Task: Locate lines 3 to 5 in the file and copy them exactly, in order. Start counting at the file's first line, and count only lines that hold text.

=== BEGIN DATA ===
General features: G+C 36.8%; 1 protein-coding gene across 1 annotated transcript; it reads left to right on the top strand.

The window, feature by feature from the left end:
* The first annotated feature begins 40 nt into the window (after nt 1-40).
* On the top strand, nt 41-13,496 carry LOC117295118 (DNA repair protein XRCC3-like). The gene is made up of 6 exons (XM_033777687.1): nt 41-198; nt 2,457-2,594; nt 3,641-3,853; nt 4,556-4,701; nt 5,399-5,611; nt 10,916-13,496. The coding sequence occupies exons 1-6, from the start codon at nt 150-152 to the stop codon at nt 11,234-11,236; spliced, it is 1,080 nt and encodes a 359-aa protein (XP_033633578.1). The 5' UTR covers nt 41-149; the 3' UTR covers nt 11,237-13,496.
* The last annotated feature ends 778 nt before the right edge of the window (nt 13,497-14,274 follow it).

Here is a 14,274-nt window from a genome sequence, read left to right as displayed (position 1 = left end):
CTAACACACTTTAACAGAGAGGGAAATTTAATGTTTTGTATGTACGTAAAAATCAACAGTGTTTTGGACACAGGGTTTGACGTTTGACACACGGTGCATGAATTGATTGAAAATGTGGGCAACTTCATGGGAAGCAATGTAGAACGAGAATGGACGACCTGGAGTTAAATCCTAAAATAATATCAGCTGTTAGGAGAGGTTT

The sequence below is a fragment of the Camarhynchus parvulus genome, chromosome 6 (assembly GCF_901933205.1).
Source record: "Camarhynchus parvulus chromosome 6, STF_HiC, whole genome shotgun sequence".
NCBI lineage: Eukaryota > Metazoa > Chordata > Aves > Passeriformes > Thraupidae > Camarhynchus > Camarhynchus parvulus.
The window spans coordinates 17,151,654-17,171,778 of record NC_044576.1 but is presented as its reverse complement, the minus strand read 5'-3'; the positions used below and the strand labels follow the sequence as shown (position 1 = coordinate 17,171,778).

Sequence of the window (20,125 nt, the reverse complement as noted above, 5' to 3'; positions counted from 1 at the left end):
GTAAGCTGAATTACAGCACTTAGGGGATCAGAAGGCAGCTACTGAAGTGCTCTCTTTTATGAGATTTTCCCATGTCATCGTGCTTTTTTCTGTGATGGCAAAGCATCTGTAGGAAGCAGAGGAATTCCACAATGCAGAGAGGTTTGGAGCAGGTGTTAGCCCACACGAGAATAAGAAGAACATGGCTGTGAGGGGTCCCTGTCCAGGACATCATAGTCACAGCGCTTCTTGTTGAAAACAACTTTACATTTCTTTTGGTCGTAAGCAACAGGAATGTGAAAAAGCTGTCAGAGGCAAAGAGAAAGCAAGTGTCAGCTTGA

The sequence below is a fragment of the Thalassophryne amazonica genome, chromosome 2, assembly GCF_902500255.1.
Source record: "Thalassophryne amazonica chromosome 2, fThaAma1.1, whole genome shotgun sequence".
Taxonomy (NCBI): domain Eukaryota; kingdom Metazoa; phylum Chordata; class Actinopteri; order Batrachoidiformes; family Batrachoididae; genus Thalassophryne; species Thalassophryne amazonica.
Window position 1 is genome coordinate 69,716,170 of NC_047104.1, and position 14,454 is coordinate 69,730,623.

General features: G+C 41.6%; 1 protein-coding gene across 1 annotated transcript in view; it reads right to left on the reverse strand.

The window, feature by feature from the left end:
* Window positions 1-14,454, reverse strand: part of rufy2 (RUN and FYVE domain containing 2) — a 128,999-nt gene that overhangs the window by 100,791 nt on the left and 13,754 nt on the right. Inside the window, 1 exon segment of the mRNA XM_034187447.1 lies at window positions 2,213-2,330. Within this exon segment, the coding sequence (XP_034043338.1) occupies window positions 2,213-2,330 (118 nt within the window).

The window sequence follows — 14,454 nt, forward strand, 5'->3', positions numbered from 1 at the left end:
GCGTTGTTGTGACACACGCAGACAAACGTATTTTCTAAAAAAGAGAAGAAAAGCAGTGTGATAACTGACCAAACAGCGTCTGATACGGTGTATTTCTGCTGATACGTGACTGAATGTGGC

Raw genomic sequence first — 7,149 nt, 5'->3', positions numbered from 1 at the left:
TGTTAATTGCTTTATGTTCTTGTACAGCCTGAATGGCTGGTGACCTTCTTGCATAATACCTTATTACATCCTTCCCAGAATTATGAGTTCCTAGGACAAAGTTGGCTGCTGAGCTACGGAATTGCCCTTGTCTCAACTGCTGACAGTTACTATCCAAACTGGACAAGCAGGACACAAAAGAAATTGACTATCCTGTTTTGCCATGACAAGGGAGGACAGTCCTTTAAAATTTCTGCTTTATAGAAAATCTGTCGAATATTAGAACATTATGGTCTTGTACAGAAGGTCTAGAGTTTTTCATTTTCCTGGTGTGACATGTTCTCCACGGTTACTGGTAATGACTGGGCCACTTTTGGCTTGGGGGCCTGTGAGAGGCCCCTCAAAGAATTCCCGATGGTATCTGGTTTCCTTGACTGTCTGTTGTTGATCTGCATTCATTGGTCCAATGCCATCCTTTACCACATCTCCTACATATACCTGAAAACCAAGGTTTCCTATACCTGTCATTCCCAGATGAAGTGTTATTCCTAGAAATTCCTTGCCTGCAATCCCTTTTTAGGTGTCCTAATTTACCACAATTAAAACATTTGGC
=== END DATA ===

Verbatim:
* The first annotated feature begins 40 nt into the window (after nt 1-40).
* On the top strand, nt 41-13,496 carry LOC117295118 (DNA repair protein XRCC3-like). The gene is made up of 6 exons (XM_033777687.1): nt 41-198; nt 2,457-2,594; nt 3,641-3,853; nt 4,556-4,701; nt 5,399-5,611; nt 10,916-13,496. The coding sequence occupies exons 1-6, from the start codon at nt 150-152 to the stop codon at nt 11,234-11,236; spliced, it is 1,080 nt and encodes a 359-aa protein (XP_033633578.1). The 5' UTR covers nt 41-149; the 3' UTR covers nt 11,237-13,496.
* The last annotated feature ends 778 nt before the right edge of the window (nt 13,497-14,274 follow it).